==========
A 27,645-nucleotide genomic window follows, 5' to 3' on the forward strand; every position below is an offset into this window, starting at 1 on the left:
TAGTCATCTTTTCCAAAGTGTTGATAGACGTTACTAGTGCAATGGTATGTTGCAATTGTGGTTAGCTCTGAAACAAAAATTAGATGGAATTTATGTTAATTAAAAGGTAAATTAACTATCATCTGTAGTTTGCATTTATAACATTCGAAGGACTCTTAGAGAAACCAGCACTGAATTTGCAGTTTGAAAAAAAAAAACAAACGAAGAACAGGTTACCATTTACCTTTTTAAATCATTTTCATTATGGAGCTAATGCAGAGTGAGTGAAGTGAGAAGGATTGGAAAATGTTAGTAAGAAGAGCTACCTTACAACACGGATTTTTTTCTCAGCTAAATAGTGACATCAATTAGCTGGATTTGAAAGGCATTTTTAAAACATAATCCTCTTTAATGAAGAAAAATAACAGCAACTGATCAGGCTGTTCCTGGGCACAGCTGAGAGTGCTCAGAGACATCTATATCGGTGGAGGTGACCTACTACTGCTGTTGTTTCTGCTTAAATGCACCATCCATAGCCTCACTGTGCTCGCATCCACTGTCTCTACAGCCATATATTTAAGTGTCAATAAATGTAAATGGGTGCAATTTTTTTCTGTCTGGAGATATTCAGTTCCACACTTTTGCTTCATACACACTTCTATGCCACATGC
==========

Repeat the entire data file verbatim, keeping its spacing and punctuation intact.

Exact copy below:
A 27,645-nucleotide genomic window follows, 5' to 3' on the forward strand; every position below is an offset into this window, starting at 1 on the left:
TAGTCATCTTTTCCAAAGTGTTGATAGACGTTACTAGTGCAATGGTATGTTGCAATTGTGGTTAGCTCTGAAACAAAAATTAGATGGAATTTATGTTAATTAAAAGGTAAATTAACTATCATCTGTAGTTTGCATTTATAACATTCGAAGGACTCTTAGAGAAACCAGCACTGAATTTGCAGTTTGAAAAAAAAAAACAAACGAAGAACAGGTTACCATTTACCTTTTTAAATCATTTTCATTATGGAGCTAATGCAGAGTGAGTGAAGTGAGAAGGATTGGAAAATGTTAGTAAGAAGAGCTACCTTACAACACGGATTTTTTTCTCAGCTAAATAGTGACATCAATTAGCTGGATTTGAAAGGCATTTTTAAAACATAATCCTCTTTAATGAAGAAAAATAACAGCAACTGATCAGGCTGTTCCTGGGCACAGCTGAGAGTGCTCAGAGACATCTATATCGGTGGAGGTGACCTACTACTGCTGTTGTTTCTGCTTAAATGCACCATCCATAGCCTCACTGTGCTCGCATCCACTGTCTCTACAGCCATATATTTAAGTGTCAATAAATGTAAATGGGTGCAATTTTTTTCTGTCTGGAGATATTCAGTTCCACACTTTTGCTTCATACACACTTCTATGCCACATGC